Appearing as a kind of lesion that is flesh colored and feels like soft bumps, according to medical practitioners, genital warts are caused by certain strains of Human PapillomaVirus (HPV). Unknown to many sexually active people, HPV remains the most prevalent sexually transmitted infection.
While condom use may decrease the risk of HPV transmission during sexual activity it does not completely prevent HPV infection. Although not as serious as other sexually transmitted diseases, genital warts are especially dangerous for women because some types of the HPV can cause cancer of the cervix and vulva.
Typically found in the areas around the penis, anus, scrotum, vagina or vulva, they are difficult to diagnose as they hardly cause pain and are extremely small.
Genital warts and HPV infection are transmitted primarily by sexual intimacy and the risk of infection increases as the number of sexual partner's increases.
According to studies, there are more than 100 types of HPV that specifically affect the genitals. Of these, more than 40 types can infect the genital tract and anus (anogenital tract) of men and women causing genital lesions known as condylomata acuminata or venereal warts.
A subgroup of the HPVs that infect the anogenital tract can lead to precancerous changes in the uterine cervix and cervical cancer. HPV infection is also associated with the development of other anogenital cancers. The HPV types that cause cervical cancer have also been linked with both anal and penile cancer in men as well as a subgroup of head and neck cancers in both women and men.
The most common HPV types that infect the anogenital tract are HPV types 6, 11, 16 and 18 (HPV-6, HPV-11, HPV-16, and HPV-18). Although other HPV types can also cause infection. Among these, HPV-6 and HPV-11 are most commonly associated with benign lesions such as genital warts are termed as ‘low-risk’ HPV types. In contrast, HPV-16 and HPV-18 are the types found most commonly in cervical and anogenital cancers as well as severe dysplasia of the cervix. These belong to the so-called ‘high-risk’ group of HPVs. Other HPV types infect the skin and cause common warts elsewhere on the body. Some types of HPVs such as HPV 5 and 8, frequently cause skin cancers in people who have a condition known as epidermodysplasia verruciformis (EV).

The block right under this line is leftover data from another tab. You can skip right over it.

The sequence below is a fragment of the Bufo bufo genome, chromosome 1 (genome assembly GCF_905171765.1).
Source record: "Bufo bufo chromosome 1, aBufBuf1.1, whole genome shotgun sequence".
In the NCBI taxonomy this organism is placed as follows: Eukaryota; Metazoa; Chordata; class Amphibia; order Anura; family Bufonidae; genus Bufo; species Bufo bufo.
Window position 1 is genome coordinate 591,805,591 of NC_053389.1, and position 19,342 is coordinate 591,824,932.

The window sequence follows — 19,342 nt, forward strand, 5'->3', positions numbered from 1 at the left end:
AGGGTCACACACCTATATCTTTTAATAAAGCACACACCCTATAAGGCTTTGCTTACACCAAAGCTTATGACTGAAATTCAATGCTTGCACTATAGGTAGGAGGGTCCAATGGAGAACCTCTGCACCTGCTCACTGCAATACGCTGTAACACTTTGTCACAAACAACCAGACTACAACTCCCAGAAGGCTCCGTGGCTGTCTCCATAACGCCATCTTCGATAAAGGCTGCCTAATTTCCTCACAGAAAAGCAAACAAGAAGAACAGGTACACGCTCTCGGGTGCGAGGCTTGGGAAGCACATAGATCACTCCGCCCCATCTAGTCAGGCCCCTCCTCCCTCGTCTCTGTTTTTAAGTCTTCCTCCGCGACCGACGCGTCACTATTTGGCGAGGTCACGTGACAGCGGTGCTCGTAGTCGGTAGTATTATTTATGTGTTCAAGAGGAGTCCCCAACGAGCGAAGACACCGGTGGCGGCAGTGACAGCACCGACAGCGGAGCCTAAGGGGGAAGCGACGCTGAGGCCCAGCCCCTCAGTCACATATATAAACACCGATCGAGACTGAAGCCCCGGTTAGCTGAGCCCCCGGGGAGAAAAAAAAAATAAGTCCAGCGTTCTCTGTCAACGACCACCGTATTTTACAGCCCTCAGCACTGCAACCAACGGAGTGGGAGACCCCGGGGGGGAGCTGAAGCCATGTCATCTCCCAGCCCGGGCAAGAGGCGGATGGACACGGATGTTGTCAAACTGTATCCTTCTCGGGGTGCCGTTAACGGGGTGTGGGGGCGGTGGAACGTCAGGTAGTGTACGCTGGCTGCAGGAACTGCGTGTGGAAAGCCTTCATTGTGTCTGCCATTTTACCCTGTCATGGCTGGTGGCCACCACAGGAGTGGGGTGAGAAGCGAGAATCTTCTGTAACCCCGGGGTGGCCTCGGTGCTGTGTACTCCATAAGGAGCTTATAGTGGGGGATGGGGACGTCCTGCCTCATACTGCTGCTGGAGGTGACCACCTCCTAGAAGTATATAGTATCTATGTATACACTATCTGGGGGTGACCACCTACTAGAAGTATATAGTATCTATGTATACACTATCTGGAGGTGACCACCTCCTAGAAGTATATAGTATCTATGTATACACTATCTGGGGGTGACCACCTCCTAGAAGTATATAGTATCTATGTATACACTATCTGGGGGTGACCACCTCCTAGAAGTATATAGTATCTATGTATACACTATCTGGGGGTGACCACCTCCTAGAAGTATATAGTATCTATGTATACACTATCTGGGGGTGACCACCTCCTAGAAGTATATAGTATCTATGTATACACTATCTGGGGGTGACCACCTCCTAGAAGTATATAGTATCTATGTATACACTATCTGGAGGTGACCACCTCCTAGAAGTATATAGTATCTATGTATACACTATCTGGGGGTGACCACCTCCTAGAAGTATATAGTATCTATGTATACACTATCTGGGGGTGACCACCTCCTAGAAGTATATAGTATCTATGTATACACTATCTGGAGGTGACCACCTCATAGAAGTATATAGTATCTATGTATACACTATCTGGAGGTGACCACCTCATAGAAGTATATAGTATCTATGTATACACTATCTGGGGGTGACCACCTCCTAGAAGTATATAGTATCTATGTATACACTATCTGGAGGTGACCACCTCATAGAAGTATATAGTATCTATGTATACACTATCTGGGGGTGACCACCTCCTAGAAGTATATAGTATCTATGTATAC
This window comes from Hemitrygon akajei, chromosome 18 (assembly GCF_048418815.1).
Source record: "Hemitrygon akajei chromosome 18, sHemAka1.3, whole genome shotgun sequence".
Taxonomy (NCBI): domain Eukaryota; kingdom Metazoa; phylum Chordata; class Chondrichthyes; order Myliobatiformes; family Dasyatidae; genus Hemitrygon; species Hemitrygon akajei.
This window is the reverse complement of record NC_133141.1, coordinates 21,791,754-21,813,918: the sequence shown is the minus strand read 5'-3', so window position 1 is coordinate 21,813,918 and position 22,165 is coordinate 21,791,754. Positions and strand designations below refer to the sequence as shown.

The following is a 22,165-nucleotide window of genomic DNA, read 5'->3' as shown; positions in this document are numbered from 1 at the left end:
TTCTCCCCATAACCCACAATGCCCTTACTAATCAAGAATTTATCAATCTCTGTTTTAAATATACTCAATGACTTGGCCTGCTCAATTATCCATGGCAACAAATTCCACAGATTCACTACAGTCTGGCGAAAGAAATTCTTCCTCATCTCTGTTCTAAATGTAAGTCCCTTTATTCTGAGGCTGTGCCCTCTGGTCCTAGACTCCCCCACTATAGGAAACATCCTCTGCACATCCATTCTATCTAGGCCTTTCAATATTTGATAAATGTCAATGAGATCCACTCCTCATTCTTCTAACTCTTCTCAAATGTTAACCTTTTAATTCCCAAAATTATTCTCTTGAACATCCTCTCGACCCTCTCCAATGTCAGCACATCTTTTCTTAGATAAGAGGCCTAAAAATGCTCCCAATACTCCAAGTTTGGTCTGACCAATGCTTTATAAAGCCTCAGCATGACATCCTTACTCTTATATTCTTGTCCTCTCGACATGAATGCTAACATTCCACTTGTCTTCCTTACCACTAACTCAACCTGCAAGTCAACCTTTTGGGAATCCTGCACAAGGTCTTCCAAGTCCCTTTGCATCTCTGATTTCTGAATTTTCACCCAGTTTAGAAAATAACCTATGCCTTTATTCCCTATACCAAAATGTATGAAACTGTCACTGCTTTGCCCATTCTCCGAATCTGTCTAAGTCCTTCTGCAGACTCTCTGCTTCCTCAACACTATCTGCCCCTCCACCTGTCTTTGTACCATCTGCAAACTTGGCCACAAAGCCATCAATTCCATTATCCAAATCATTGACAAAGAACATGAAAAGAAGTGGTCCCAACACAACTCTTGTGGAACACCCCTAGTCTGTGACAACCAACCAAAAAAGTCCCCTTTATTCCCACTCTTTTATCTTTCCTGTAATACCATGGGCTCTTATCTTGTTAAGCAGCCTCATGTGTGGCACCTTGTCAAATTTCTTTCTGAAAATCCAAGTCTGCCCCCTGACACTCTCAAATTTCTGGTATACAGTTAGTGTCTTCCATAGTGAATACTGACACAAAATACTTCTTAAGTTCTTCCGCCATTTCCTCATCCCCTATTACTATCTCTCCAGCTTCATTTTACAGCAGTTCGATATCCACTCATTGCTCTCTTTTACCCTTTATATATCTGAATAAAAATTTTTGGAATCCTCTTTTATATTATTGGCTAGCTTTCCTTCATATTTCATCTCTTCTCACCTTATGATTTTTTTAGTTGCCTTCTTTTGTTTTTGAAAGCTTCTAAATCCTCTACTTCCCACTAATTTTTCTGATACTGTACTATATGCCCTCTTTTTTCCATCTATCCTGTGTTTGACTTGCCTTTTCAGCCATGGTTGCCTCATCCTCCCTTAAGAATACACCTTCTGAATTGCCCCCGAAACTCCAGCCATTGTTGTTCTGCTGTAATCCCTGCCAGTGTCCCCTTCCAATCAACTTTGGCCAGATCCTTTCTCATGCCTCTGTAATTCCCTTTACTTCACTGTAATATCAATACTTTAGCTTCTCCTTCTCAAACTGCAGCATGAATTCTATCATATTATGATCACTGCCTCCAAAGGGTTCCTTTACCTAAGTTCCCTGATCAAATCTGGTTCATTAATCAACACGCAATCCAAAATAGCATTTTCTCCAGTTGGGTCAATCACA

These fleshy bumps that have a corrugated cauliflower like appearance in many cases do not cause any symptoms and sometimes go unnoticed due to their varying size.
They are associated with itching, burning, vaginal discharge, bleeding or tenderness. If they become enlarged they can be very uncomfortable and even painful.
It is also worth noting that genital warts may also appear on the lips, mouth, tongue or throat of a person who has had oral sexual contact with an infected person.
Good news is, the genital warts often go away with time but the bad news is, there is no treatment that can eradicate HPV infection. To relieve painful symptoms or minimize their size, your doctor can prescribe any of the following over the counter medication. Imiquimod (Aldara), podophyllin and podofilox (Condylox) and trichloroacetic acid (TCA). If visible warts do not go away with time surgery may be the next best option to remove them. This can be done through electrocautery or burning warts with electric currents, cryosurgery or freezing warts, laser treatments, excision or cutting off warts or through an interferon injection.
The sure way to avoid contracting genital warts is through abstinence. Another way although controversial due to the negative side effects and ingredients used in making it, a vaccine by the name Gardasil is available against common HPV types associated with the development of genital warts, cervical and anogenital carcinomas.